First, a plug! Zedeck is reading some stories from his epic book-in-making this Saturday, 27 Oct at Seksan’s. Come witness this pre-birth. More info here.
(Btw, if you don’t know, Zedeck is my non-husband and fellow inhabitant of leaky magical house in Port Dickson. Oh, he is a writer. Rather a good one, I think.)
Now, a story for you. I’ll keep the words short, and let the photos tell it.
In 2005, I had my first solo exhibition, Boats & Bridges. Back then, Reka Art Space was a great little gallery in Kelana Jaya. It was run by Sek Thim, who was very supportive but tough-minded. He was the kind of mentor I needed at the time. I had just come back from overseas and was a bundle of nervous energy. People who spend a long time away have this thing called ‘returner-angst’. I had alot of that.
Department of embarrassing and devastating memories: the night before my exhibition opened, I found out the person I had been hopelessly in love with in Australia had found someone else. I was a wreck. Halfway through discussing some exhibition detail, I started blubbing. It wasn’t pretty crying either, where perfect tears creep slowly down your face. It was horrible, snot-everywhere sobbing. Sek Thim packed me off home and reassured me everything would be ok.
Opening night was a success. Many people came. All the works sold out. I got happy-sad drunk and cried to sleep when I reached home.
I always associate my pride and joy in that first exhibition with the memory of gut-wrenching desperate sorrow. They kind of balance each other on a scale in my mind.
The high of the high is measured by the depth of the low. This is how it is.
So much for keeping the words short. Sorry.
For the exhibition, I’d made these weird shapes by pouring plaster-of-paris into plastic bags, and then peeling the bag off once the plaster had hardened. They were so cute! They were like little animals, little grey THINGS made from gravity and weight.
After the exhibition, I had an overwhelming feeling of not wanting to hold on to the THINGS. I thought it would be nice to distribute the THINGS all over the city. My friend Nazim (an excellent photographer and filmmaker) agreed to come along on this art littering/adventure and take pictures.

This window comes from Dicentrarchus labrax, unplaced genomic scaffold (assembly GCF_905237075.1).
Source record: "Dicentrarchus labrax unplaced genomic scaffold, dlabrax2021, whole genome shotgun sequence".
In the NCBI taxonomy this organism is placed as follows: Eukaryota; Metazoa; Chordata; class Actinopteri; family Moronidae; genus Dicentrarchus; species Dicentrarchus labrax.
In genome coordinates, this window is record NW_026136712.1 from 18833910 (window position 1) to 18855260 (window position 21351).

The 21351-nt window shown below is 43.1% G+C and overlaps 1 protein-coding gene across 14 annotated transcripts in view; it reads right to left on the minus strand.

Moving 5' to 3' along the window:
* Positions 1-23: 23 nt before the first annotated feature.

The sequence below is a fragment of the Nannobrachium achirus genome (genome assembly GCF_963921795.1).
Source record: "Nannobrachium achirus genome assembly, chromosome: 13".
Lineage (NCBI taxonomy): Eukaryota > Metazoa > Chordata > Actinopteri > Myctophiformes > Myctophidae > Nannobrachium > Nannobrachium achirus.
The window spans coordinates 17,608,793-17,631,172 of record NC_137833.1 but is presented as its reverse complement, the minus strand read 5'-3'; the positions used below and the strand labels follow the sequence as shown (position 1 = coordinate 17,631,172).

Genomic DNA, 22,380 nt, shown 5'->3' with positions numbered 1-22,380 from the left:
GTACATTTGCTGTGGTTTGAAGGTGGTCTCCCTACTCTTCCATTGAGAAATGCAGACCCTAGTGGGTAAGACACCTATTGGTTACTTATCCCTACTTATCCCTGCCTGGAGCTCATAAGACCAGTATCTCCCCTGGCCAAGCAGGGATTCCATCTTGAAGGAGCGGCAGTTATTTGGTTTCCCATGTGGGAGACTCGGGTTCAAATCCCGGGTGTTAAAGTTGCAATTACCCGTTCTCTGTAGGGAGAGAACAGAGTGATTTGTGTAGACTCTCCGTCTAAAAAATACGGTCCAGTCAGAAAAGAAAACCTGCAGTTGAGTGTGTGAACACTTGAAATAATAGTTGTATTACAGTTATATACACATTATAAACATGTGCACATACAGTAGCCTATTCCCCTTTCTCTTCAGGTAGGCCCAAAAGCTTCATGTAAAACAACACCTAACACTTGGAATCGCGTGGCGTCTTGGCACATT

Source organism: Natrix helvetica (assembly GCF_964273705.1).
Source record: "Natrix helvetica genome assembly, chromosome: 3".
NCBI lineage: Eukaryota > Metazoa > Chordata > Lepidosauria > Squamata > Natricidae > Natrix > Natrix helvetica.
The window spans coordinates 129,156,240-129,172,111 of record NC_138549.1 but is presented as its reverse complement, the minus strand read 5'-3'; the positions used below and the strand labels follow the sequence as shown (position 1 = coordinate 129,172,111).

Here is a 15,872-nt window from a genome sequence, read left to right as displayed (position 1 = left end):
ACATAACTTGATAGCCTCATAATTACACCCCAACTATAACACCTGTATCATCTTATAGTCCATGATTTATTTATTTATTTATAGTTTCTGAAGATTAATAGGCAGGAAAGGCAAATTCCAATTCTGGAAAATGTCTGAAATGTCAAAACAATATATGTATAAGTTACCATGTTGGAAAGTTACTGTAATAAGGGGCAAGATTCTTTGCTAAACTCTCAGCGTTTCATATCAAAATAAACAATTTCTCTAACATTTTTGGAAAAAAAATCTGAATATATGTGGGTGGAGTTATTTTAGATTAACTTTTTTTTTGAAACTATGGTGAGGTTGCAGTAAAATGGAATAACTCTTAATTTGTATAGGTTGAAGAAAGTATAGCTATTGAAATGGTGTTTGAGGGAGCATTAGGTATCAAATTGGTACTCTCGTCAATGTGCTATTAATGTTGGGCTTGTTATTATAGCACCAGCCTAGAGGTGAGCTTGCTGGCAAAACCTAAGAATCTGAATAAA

So that’s what we did at some ungodly hour of the morning. We dropped the THINGS at roadsides, at my old secondary school, a shopping mall, a carpark, the National Art Gallery (gotta get in there somehow). We put some in Dataran Merdeka, where homeless people were sleeping under the Malaysian flag. The last stop was Reka. It was dawn. I left a big grey THING there for Sek Thim as a tribute to what he had helped me start.
Nazim brought two cameras. He shot mostly on the digital, but also handed me a roll of 35mm film at the end, which I forgot all about.
Last week, I found it lying at the bottom of a box. These photos were on the roll.
Seeing them is like drinking a fine, aged wine. Memories, colours, even certain smells, come washing over me in a strangely potent combination. I love how age has caused these ‘stretch marks’ over the images, like on a woman’s hips (well, MY hips, anyway).
My iphone does so many things. But it can’t do this.
Wouldn’t it be cool if we shot a roll of film every year and promised only to develop them at a certain point in the future? I imagine rows and rows of them sitting in a cupboard somewhere, waiting.
But in the meantime, we would have to make sure there was someone around to process them. There could be an instruction scroll, handed down from generation to generation. It would be like… that boy dude in Terminator. THE ROLLS. OF FILM. HELD HER DESTINITY.
*dun dun DUNNN*
I wonder if anyone found the THINGS and took them home?
P.S. – Looking to develop film in Malaysia? Someone has compiled a good list here. I processed mine at Fotosun, SS2 (they will scan the negatives and put them on a CD for RM12). I’m printing some of these out for an exhibition next month. Hands down the best place for professional, archival quality photographic prints is Photomedia in SS2.